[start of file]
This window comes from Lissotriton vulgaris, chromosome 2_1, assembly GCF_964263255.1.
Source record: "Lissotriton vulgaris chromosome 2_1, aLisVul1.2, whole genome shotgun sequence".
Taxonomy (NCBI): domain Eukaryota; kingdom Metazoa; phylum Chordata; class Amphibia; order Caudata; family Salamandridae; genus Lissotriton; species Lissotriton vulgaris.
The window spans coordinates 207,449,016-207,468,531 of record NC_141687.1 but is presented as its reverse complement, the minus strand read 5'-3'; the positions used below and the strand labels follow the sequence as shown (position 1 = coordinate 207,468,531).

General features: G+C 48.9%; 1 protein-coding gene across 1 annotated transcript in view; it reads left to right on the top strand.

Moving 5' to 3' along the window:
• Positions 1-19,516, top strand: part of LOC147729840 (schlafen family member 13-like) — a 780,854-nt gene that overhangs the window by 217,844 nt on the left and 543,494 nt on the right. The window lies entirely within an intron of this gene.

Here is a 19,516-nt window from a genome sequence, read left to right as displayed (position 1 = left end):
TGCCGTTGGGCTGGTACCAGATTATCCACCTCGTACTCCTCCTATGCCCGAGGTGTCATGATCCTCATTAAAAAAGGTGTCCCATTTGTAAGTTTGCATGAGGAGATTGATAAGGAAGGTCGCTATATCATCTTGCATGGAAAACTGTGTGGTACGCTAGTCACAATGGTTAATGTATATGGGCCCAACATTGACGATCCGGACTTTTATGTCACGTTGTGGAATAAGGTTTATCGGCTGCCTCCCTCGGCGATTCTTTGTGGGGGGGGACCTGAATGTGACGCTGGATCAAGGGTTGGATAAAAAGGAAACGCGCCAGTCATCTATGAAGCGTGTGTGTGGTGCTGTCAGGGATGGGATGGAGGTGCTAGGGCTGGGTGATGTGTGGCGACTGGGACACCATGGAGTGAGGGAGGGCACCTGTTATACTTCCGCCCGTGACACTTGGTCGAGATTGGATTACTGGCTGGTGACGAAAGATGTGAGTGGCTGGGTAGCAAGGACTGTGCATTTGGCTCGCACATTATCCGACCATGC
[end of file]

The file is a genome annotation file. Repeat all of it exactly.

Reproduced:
This window comes from Lissotriton vulgaris, chromosome 2_1, assembly GCF_964263255.1.
Source record: "Lissotriton vulgaris chromosome 2_1, aLisVul1.2, whole genome shotgun sequence".
Taxonomy (NCBI): domain Eukaryota; kingdom Metazoa; phylum Chordata; class Amphibia; order Caudata; family Salamandridae; genus Lissotriton; species Lissotriton vulgaris.
The window spans coordinates 207,449,016-207,468,531 of record NC_141687.1 but is presented as its reverse complement, the minus strand read 5'-3'; the positions used below and the strand labels follow the sequence as shown (position 1 = coordinate 207,468,531).

General features: G+C 48.9%; 1 protein-coding gene across 1 annotated transcript in view; it reads left to right on the top strand.

Moving 5' to 3' along the window:
• Positions 1-19,516, top strand: part of LOC147729840 (schlafen family member 13-like) — a 780,854-nt gene that overhangs the window by 217,844 nt on the left and 543,494 nt on the right. The window lies entirely within an intron of this gene.

Here is a 19,516-nt window from a genome sequence, read left to right as displayed (position 1 = left end):
TGCCGTTGGGCTGGTACCAGATTATCCACCTCGTACTCCTCCTATGCCCGAGGTGTCATGATCCTCATTAAAAAAGGTGTCCCATTTGTAAGTTTGCATGAGGAGATTGATAAGGAAGGTCGCTATATCATCTTGCATGGAAAACTGTGTGGTACGCTAGTCACAATGGTTAATGTATATGGGCCCAACATTGACGATCCGGACTTTTATGTCACGTTGTGGAATAAGGTTTATCGGCTGCCTCCCTCGGCGATTCTTTGTGGGGGGGGACCTGAATGTGACGCTGGATCAAGGGTTGGATAAAAAGGAAACGCGCCAGTCATCTATGAAGCGTGTGTGTGGTGCTGTCAGGGATGGGATGGAGGTGCTAGGGCTGGGTGATGTGTGGCGACTGGGACACCATGGAGTGAGGGAGGGCACCTGTTATACTTCCGCCCGTGACACTTGGTCGAGATTGGATTACTGGCTGGTGACGAAAGATGTGAGTGGCTGGGTAGCAAGGACTGTGCATTTGGCTCGCACATTATCCGACCATGC